HONG KONG—On Aug. 20, Vlada Dzyuba boarded a plane, leaving her home in Perm, located on the banks of the Kama River near the Ural Mountains. She was 14 years old, with a modeling contract that took her to Shanghai, where young women arrive each day to appear in photo shoots, strut on catwalks, and maybe even find bit roles in films.
Dzyuba soaked in the metropolis, posting images of herself in a nightclub, at a concert, and on a night-time bicycle ride onto her feed on VK—a popular Russian social media platform.
Less than two months after her arrival, Dzyuba found herself backstage at Shanghai Fashion Week, walking down the runway at least twice. She kept working, but collapsed backstage at another fashion show last Tuesday. She was taken to a hospital the following day, but died before the weekend, less than two weeks shy of her 15th birthday.
Questions surround Dzyuba’s death: How can a young teen be offered work in China in such a manner? What exactly killed her? More importantly, who is responsible?
A flurry of tabloid reports followed, riffing off coverage by The Siberian Times, which alleged that Russian models are being sent to China on “slave labor contracts.” The news outlet quoted Dzyuba’s mother, Oksana, who said, “She was calling me, saying, ‘Mama, I am so tired. I so much want to sleep...’ I didn’t sleep myself and was calling her constantly, begging her to go to hospital.” Another report, also published by The Siberian Times, claims that Dzyuba earned only $8 a day.
Promoting and exporting young models has become a virtual industry in parts of Russia, while Chinese modeling agencies and fashion show organizers recruit legions of young Caucasian women—the whiter and younger, the better—to showcase the creations of local fashion designers.
China’s labor law allows businesses to hire workers below the age of 16 if they are working in cultural, sports, or art activities, so long as the employer ensures that their underage employees are guaranteed an education. (The argument that modeling agencies engage in cultural enterprises is tenuous at best.)
In the two months she spent in China—all the while skipping school—Dzyuba took 16 gigs, according to ESEE Model Management chief executive Zheng Yi. He told the Chinese state-run outlet Global Times that Dzyuba’s workload was “moderate compared with other models.”
ESEE employs about 30 other foreign models, according to the same report in Global Times, and had employed Dzyuba on a three-month contract.
The agency released a statement online saying that the company feels sorry that it “lost an angel.” The company also attempted to absolve itself of all responsibility by indicating that Dzyuba became unwell six days after the main event where she modeled. This happened after she traveled to another city, Yiwu, south of Shanghai, where she was meant to appear in a photo shoot that had to be canceled because she was unable to perform as planned.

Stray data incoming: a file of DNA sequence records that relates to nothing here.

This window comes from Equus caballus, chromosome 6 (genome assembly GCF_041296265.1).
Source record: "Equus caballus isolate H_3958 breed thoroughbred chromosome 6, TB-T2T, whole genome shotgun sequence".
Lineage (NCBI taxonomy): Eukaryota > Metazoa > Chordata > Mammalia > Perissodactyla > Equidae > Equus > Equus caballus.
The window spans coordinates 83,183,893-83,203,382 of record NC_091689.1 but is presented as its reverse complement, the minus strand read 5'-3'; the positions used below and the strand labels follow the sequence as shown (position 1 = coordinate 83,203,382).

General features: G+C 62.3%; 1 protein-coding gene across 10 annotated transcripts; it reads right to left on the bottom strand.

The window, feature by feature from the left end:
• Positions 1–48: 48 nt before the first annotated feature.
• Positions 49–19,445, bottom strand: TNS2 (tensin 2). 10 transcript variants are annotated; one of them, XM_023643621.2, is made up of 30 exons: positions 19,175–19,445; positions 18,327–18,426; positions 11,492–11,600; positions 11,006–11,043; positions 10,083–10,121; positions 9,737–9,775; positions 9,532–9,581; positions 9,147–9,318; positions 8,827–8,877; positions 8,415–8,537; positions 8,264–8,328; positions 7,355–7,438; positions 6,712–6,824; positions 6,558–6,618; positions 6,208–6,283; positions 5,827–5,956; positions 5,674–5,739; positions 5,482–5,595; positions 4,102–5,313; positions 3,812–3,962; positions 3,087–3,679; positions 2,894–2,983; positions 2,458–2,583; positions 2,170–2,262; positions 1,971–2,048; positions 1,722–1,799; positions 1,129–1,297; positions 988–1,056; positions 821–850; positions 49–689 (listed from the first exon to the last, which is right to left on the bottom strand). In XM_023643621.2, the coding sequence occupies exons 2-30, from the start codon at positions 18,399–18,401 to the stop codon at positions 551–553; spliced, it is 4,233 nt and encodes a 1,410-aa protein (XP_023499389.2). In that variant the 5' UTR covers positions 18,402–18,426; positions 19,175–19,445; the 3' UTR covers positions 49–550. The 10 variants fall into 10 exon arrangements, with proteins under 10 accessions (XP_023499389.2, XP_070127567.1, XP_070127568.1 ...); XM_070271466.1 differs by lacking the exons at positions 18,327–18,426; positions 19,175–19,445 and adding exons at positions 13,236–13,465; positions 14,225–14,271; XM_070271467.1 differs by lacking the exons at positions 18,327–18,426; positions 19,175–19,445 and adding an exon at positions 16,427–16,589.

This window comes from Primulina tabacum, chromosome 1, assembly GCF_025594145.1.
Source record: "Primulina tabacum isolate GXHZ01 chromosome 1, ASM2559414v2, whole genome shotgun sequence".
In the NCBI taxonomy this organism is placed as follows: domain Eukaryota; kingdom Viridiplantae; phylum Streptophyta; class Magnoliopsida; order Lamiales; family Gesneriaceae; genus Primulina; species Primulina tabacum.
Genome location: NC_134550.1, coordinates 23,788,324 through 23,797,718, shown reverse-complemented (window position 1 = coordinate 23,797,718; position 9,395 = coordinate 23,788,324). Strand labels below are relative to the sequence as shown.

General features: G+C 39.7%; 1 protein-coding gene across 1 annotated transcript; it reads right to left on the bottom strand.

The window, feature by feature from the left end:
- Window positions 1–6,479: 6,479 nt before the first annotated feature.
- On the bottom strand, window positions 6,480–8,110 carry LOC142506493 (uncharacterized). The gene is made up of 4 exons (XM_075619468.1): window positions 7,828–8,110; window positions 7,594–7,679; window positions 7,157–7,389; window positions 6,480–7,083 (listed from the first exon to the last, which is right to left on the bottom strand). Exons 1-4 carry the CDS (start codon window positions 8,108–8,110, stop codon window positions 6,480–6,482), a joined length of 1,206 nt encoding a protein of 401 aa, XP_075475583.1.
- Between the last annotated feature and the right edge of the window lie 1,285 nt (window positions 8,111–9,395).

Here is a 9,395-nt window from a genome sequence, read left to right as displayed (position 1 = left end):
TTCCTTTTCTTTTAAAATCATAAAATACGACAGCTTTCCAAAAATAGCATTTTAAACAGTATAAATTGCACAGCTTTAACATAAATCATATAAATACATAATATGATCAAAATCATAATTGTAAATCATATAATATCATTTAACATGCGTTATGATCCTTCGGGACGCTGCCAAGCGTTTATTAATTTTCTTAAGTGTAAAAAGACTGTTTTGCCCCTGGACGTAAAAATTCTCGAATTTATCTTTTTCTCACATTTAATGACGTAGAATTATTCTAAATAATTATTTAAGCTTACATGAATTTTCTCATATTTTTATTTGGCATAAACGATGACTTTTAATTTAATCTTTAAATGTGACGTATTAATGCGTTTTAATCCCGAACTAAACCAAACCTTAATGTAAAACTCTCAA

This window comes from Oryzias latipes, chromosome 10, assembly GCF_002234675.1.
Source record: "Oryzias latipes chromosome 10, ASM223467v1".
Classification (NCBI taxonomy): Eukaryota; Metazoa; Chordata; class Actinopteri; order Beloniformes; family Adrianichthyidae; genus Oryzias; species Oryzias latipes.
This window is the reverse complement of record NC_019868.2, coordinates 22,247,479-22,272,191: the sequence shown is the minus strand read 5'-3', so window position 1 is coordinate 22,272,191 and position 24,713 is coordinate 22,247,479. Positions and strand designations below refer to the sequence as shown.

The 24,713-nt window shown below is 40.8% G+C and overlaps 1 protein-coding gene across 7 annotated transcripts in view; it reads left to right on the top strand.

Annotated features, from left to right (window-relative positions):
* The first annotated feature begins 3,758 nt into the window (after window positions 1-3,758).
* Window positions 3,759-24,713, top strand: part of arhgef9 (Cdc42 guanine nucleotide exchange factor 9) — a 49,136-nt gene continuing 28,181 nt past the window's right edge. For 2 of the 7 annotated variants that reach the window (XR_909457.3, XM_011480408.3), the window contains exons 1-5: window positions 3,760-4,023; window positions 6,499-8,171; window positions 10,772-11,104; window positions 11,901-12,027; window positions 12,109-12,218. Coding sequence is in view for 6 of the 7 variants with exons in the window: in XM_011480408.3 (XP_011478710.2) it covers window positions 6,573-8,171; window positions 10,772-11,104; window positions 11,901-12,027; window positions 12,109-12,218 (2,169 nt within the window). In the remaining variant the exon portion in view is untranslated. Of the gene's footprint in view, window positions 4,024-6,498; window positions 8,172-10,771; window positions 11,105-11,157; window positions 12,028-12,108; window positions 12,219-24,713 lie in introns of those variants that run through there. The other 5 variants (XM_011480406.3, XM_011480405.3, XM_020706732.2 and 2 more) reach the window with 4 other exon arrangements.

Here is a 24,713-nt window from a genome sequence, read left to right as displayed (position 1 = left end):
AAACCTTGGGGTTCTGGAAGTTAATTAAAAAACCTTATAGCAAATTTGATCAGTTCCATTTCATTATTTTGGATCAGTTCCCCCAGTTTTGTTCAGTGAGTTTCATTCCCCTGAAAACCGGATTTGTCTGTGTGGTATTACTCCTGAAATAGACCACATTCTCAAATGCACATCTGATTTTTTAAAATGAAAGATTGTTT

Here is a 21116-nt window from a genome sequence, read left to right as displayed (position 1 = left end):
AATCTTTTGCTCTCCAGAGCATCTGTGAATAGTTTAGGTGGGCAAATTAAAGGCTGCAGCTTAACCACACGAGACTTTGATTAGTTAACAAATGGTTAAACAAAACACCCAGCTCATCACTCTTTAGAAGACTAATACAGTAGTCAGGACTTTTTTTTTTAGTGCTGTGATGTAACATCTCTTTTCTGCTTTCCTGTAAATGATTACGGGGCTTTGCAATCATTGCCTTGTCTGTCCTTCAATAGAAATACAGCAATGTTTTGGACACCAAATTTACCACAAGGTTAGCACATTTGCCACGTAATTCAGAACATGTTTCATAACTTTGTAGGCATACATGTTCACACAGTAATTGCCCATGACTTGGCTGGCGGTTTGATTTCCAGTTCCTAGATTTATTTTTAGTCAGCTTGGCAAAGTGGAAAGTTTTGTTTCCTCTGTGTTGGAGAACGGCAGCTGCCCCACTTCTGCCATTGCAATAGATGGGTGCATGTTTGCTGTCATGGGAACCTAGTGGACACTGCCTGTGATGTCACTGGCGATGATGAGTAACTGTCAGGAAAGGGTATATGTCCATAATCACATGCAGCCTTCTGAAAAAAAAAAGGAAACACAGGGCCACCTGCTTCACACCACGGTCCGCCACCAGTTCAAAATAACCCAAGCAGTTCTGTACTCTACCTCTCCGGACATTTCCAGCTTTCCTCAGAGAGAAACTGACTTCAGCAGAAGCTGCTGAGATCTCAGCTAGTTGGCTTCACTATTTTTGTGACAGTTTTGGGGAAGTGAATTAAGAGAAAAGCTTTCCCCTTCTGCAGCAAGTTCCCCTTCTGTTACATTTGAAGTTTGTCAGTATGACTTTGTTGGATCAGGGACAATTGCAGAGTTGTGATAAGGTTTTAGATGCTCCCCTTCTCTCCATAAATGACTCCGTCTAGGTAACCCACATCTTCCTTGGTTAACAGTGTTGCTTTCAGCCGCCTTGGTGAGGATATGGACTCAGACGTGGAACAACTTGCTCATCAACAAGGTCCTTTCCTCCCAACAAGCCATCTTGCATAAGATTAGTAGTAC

After Dzyuba was taken to Ruijin Hospital, Russian consular staff informed her family in Perm about the incident, kicking off a series of speculations as to why her condition was rapidly declining, which eventually turned into conjectures about the cause of death.
The exact circumstances of the tragedy remain unclear, although the doctors who treated her filed a report that indicated the model was suffering from septicopyemia, a form of blood poisoning. The same report recorded damage to multiple organs, incomplete kidney functions, rhabdomyolysis—a rapid breakdown of skeletal muscle—and disseminated intravascular coagulation, meaning blood clots were appearing in the small blood vessels throughout her body.
Dzyuba’s contract was arranged by a middleman in Russia, who failed to negotiate for medical insurance for the would-be supermodel. This has been cited as a reason for her delayed hospitalization.
Vlada Dzyuba’s last social media post was a day before her health swiftly deteriorated. She shared photos from a shoot conducted on Shanghai’s Miaojiang Road, a former industrial area along the Huangpu River, once home to a power station that kept the city lit.
Instead of making calls to re-examine problematic loopholes in Chinese labor law, the relevant parties—from the modeling agency that Dzyuba was attached to, to representatives of Shanghai Fashion Week, as well as the labels that are served by young foreign models—are shirking responsibility.
At the moment, Dzyuba’s agent in Russia is the fall-guy; while his failure to negotiate a fair contract for Dzyuba contributed to the conditions she faced in China, the actual conditions were created and perpetuated by the Chinese parties in this business.
Meanwhile, other young women are in the same position as Dzyuba, lured by the prospects of making a name for themselves in the limelight, only to discover they may be working for next to nothing, or worse.